The following answers were provided by Nick Tranchina running for Sheriff in St. Tammany Parish:
In 1995, while serving in the Marine Corps I had the opportunity to be temporarily assigned to the Provost Marshals Office (Military Police) while awaiting to be deployed overseas. This was the start of my law enforcement career. In this capacity, I served in security and patrol functions and during that time was promoted and supervised a MP shift.
After returning home from military service, I joined the Mandeville Police Department in 1997 as a patrol officer and approximately mid-1998 joined the St. Tammany Parish Sheriff’s Office in the patrol division. While serving the sheriff’s office I served as a narcotics detective, property detective, supervisor in special operations, street crime investigator, and a sergeant in training. I also served in collateral duties that included SWAT (member, trainer, and supervisor), Bomb Squad (member, trainer, and commander), and Dive Team (member).
I was an elected board member for the Fraternal Order of Police (FOP) and the Deputies Association on multiple occasions.
I obtained a Bachelor of Arts degree in Criminal Justice Management from Concordia University Wisconsin and a Masters of Science degree from Loyola University New Orleans in Criminal Justice Administration. I also have thousands of hours of professional development and education in law enforcement studies as a law enforcement professional.
Currently, I work in the corporate sector in the Internal Audit Services Group as a Senior Lead Investigator where I oversee and investigate ethics and compliance cases that could affect the company. In this role, I investigate theft, fraud, waste, abuse, HR related matters, workplace violence concerns, financial reporting concerns, to name a few, and report findings to senior and executive leadership, as well as help in improving those work environments.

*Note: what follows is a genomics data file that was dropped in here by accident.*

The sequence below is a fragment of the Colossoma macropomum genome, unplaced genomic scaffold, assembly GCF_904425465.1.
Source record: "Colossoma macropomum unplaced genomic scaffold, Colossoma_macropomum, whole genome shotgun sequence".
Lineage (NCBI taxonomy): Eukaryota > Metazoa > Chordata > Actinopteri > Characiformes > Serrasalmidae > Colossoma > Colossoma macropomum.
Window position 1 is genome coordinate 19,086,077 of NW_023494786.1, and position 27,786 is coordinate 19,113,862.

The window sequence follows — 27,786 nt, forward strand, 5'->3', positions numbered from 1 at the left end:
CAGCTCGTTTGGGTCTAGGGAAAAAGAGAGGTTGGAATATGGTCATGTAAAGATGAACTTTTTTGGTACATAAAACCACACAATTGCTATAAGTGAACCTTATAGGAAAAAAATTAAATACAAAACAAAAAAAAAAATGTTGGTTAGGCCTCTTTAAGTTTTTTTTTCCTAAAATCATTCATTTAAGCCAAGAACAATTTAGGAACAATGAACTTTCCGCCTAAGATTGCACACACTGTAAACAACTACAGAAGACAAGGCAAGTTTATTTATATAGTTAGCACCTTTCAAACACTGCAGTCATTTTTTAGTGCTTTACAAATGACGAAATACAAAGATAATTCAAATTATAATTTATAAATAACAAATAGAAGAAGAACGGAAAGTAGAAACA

While working in the corporate sector I received a Master Certificate in Human Resources from Cornell University and earned my Certified Fraud Examiners (CFE) rating.
The following highlights various ideas that hits on overarching aspects of improvement and solutions to challenges in our parish:
1)Establish a disciplinary review board made up of Sheriff’s Office command staff, civilian selectees, Legal and HR professionals.
Reason: The sheriff’s office has been riddled with law suits because of improper treatment or poor practices related to employee disciplinary actions taken by the organization. The board will allow for proper review of the allegations, review evidence, receive testimony from the employee and other pertinent witnesses, collaborate with HR professionals regarding historical data for similar behavior, and render decisions based on the review. The board will allow for fair and consistent application of actions related to employee behavior and ensure an impartial review of the facts presented.
2)Increase narcotics enforcement and reduce violent crime trends and behaviors.
Reason: Law enforcement’s primary goal is to protect and serve the community in many different capacities. But most importantly we must enforce the laws we live by. Part of that protection includes proactive or focused policing to ensure those acting poorly are held accountable and are provided the necessary services to get them back on a productive path in the community.
3)Arrestee Drug Abuse and Mental-Health Monitoring (ADAMM)
Reason: Drugs continue to affect our community across the nation (9.4% nationwide). A survey of arrestees within 48 hours of arrest about drug use, drug markets, drug and mental health treatment is a necessary function to estimate the prevalence and trends in drug use and related behaviors among arrestees. If the information collected can be correlated or connected to associated crimes (i.e., burglary, robbery, murder, etc.) this information can be utilized by police commanders to target known drug market areas and arrest the drug offenders who have a high likelihood of committing violent crimes. This supports the activities of proactive or focused police services.
4)Knock down the walls within the organization. Pure command and control functionality.
Reason: Currently the geographical make-up of the organization separates enforcement activities into patrol, investigations (property, persons, major crimes), and special operations (marine, traffic, narcotics). This current specialization or division of jobs causes the organization to be less effective, slow moving, and bureaucratic in nature. The goal would be to give each division commander full control and oversight over all enforcement activities within their respective districts. This will streamline operations, cause decisions to be made more decisively and deliberately, and remove the lag that comes with multiple groups having competing interest. The potential benefits would be faster responses, OT reduction, faster and more concise decisions, continuity of cases from patrol to investigations, and gained intelligence for proactive functions, to name a few.